This week when doing a Top Ten Tuesday post, I wrote about my favourite book characters and quite a few of those characters have been portrayed on the big screen. So I thought I would do something a bit different with this week’s Popcorn and a Book segment, and I will likely do this again in the future. Today I would like to compare a book’s character with how he/she is presented in the film adaptation. Below I have chosen three characters to examine. I look at a “good guy” and a “bad guy” who really came alive on screen, as well as a character that really flopped (The Ugly).
Effie Trinket from Suzanne Collins’ The Hunger Games: Elizabeth Banks did an exceptional job with this character in the film. She really captured the frivolousness of the Capitol and Effie’s bubbly demeanor. There was also the sense that she really was trying to help ease some of the horror that Peeta and Katniss were feeling, even though she is oblivious to just how monstrous the whole situation is. And I feel it is necessary to acknowledge the importance of the script writers, costume designers, make-up artists and the director (same for the rest of the list) as it really is a combined effort to bring a character to life on the big screen.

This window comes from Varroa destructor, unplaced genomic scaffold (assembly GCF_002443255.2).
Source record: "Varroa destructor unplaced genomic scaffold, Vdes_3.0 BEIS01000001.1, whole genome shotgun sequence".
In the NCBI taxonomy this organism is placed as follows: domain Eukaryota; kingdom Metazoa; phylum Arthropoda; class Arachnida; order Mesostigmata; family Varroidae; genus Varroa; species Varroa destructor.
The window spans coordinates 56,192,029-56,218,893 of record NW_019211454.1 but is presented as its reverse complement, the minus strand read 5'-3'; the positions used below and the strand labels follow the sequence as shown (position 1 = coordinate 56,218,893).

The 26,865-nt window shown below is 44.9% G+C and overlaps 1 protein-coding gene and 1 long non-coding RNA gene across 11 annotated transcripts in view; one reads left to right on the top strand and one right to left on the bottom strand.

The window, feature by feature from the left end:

Professor Severus Snape from J.K. Rowling’s Harry Potter series: Ok, I’ve included Snape as a villain even though you could argue either way for him being good or bad; for the majority of the books (and films), he comes across as villain so that is where I put him. I cannot think of a better person to play Snape than Alan Rickman. He swoops into the classroom like a bat; his glare is at once hateful and suspicious. He maintains that ambiguousness that is key with the character. Until the very end, you never know if he really is a good guy or a villain. I…He just… gah! What a perfect Snape!
Bella Swan from Stephenie Meyer’s The Twilight Saga: Despite the fact that I really did enjoy reading this series, I have no trouble admitting that Bella pretty much sucks (pun intended) as a heroine. That said, when reading the books my imagination is my best friend. I can put power behind her words and expressions; I can feel what she feels and it really helps the character come alive. In the film, however, Kristen Stewart’s Bella is rather lifeless. She’s very static and choppy. Appearance-wise I think she is a great Bella… It’s when she opens her mouth that’s the problem.
“Popcorn and a Book” is a bi-weekly meme I host where I will compare one book with its adapted film, looking at the content, the way it has been visualized, the experience, etc. If you would like to participate in this meme, please visit the “Popcorn and a Book” main page for details.